A way of duplicating in videogames the increase in aiming stats you’d have in an RPG. Instead of the usual crosshairs, your onscreen aim marker is a circle, and your shot will land in a random point inside that circle. When you start out it’s a big circle, and as you progress and gain experience the circle gets smaller.
The original Deus Ex did this. The higher your firearms skill, the less spread your shots would have.
Kind of disconcerting the first time you play. Feels like the game’s physics are off, until you start putting points in the right skill, but overall I thought it was a neat mechanic.
Damn you ! That’s what I was going to say.
But yeah. In Deus Ex, unless you’ve spent points in your [weapon] stat, you’re not going to hit the broad side of an elephant with it, unless you’re sitting very very still for half an hour.
Vampire:Bloodlines also did this, but not as in depth. In Deus Ex you had a pistol skill, and a sniper skill, and a heavy weapon skill, and so forth. In Bloodlines, you have a firearms skill, which works with anything from pop guns to auto-shottys.
Also the underrated Alpha Protocol - you’ve got 4 kinds of weapons (pistols, shotguns, assault rifles, dual submachine guns) and one stat for each. Without any skill points, dual SMGs are worthless because so inaccurate for example, but they become pretty neat at the higher levels.
The first Mass Effect also had a similar mechanic.
Overall however, I think this mechanic fails. It ruins the feel of the combat and forces you to spend points to make the combat fun and responsive. A game should NEVER make you wait/spend point to make a game mechanic fun and responsive. fun and responsive should be a starting position.
The whole idea has been replaced by having skills enhance damage and impart extra abilities instead. A change for the better, IMHO.
It’s been a long time since I played, but did System Shock 2 have something like that?
I don’t think the mechanism is doomed to failure, as long as the proper context is provided. If the game is about an elite soldier sent on some mission, having to spend points on aiming is pretty silly. But if the game starts with Random Joe, it could add to the atmosphere to have Joe learn how to shoot properly. But the speed of improvement would have to be pretty dramatic because it would get pretty old pretty fast…
It’s been awhile too, and Google isn’t so helpful, but I think so. I don’t remember if it had a random spread or just missed. It also had the (ridiculously excessive) weapon decay mechanic to keep you on your toes.
Many modern games use a circle reticule, and firing will cause it to temporary increase in size. Shooting faster will make it grow faster, so it may be better to shoot semiautomatic.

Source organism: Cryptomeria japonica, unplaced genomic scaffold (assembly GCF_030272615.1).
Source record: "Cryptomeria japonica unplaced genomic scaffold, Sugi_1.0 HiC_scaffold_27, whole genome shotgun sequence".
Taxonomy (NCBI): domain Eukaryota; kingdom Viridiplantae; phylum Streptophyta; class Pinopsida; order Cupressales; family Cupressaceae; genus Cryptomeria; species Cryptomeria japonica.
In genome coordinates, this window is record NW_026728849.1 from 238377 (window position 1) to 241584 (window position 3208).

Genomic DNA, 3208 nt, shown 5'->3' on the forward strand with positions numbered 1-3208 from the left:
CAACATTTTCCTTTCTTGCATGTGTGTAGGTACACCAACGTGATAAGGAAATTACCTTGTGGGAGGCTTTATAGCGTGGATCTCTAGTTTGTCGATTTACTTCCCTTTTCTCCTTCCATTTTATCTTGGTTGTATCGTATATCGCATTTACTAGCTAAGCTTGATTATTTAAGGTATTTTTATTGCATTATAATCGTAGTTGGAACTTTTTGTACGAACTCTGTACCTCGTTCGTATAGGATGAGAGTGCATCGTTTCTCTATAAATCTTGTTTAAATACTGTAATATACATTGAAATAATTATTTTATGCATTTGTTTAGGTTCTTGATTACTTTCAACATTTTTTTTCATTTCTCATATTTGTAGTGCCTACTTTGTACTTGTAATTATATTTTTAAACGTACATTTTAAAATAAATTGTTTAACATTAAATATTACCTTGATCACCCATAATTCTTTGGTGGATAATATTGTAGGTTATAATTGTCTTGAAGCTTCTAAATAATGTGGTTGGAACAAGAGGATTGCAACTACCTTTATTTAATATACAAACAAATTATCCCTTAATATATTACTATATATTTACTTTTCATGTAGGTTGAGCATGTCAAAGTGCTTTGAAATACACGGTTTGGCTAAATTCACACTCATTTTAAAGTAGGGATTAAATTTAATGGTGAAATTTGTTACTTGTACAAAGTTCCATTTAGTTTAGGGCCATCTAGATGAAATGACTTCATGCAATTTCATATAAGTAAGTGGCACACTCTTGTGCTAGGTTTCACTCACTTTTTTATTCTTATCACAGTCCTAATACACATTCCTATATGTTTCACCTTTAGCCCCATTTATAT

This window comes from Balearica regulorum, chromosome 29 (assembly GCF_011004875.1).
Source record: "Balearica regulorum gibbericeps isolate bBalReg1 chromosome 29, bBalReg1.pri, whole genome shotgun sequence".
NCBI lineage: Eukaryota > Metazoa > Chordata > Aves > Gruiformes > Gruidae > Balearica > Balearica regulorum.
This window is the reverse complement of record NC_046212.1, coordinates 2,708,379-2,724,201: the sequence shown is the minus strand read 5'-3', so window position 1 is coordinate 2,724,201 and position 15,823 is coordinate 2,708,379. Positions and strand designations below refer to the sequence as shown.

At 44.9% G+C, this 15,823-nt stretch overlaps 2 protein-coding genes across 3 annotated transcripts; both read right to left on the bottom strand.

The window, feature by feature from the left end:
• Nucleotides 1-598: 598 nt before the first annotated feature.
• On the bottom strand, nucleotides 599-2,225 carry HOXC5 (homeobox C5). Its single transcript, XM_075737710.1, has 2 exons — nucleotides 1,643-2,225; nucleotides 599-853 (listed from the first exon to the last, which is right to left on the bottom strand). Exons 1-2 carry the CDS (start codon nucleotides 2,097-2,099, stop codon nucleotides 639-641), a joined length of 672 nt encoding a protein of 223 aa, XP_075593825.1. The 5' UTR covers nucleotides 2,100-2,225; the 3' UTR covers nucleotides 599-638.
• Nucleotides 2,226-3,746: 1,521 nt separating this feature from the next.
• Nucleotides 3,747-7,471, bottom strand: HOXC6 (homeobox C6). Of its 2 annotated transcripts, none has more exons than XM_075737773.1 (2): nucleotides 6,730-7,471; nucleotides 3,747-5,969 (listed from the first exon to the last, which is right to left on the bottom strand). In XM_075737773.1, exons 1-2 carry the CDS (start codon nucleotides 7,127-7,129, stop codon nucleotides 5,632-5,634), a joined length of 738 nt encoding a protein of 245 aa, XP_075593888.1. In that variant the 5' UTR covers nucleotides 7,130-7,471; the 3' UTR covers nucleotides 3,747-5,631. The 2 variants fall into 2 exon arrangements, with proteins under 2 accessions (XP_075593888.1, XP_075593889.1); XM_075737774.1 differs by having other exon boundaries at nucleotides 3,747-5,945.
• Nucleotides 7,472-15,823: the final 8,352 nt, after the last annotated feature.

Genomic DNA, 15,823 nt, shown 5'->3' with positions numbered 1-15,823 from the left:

I don’t know of any games where your shooting skills increase organically, based on usage and not adding points to the skills. There are some non-shooters, like the Elder Scrolls and Betrayal at Krondor that increase skills based on usage though.
Isn’t it the case in “Mount and blade” for archery?
Yeah–the first time I played, I went full-on sniper. I remember the surging music that played in my head when I finally achieved the mastery level on sniper, and that obnoxious swaying of the sniper rifle vanished. I didn’t know it would happen, and it totally changed the feel of the rifle.
Oh yeah, in Deus Ex: Human Revolution (the third one), upgrades are handled through Praxis kits, which can either be found or earned through experience. There are two affecting aim: one with two levels that reduces recoil (50%, zero recoil), although recoil is common in most shooters, next, there is one that reduces the targeting reticule growth (50%, zero), although only this growth that occurs when you are running-and-gunning, and standing still while shooting doesn’t have the growth at all.
clairobscur, yes I think so, and for other ranged weapons on a separate skill (crossbow etc.)
Fallout 3 and New Vegas don’t have a visible reticule, but do have a spread that decreases as your character’s relevant weapon skill increases.
In the latter-day Fallout incarnations, your guns skill both reduces the spread and increases damage. One of the more common things the “realism” mods do is make it so it only affects the spread, since the damage increasing with skill gets a little silly sometimes.
ETA: Curses… should have invested in “post speed” skill.
In Fallout I and II, didn’t your shots early in the game often spatter impotently around your intended target, while they went through a ‘dodge’ animation? Especially with the 9mm SMG? I don’t recall if you actually saw the shots miss, or you just heard the empty, hollow ‘miss’ shot sound and saw the dodge.
Yes, but the original Fallouts were pure RPGs. Whether your character hit or not was purely a matter of under-the-hood number crunching, and had nothing to do with the dexterity of the player. I’m understanding the OP to be asking about games where the players manual dexterity is modified by character stats.
My fault for regressing too far in the nostalgia trip
And while it’s not the same, I remember being ‘pretty cool’-ed when the aiming reticle in the old Call of Duty games changed depending on your stance/speed. Maybe another game did it before that, but it was the first time I had seen it.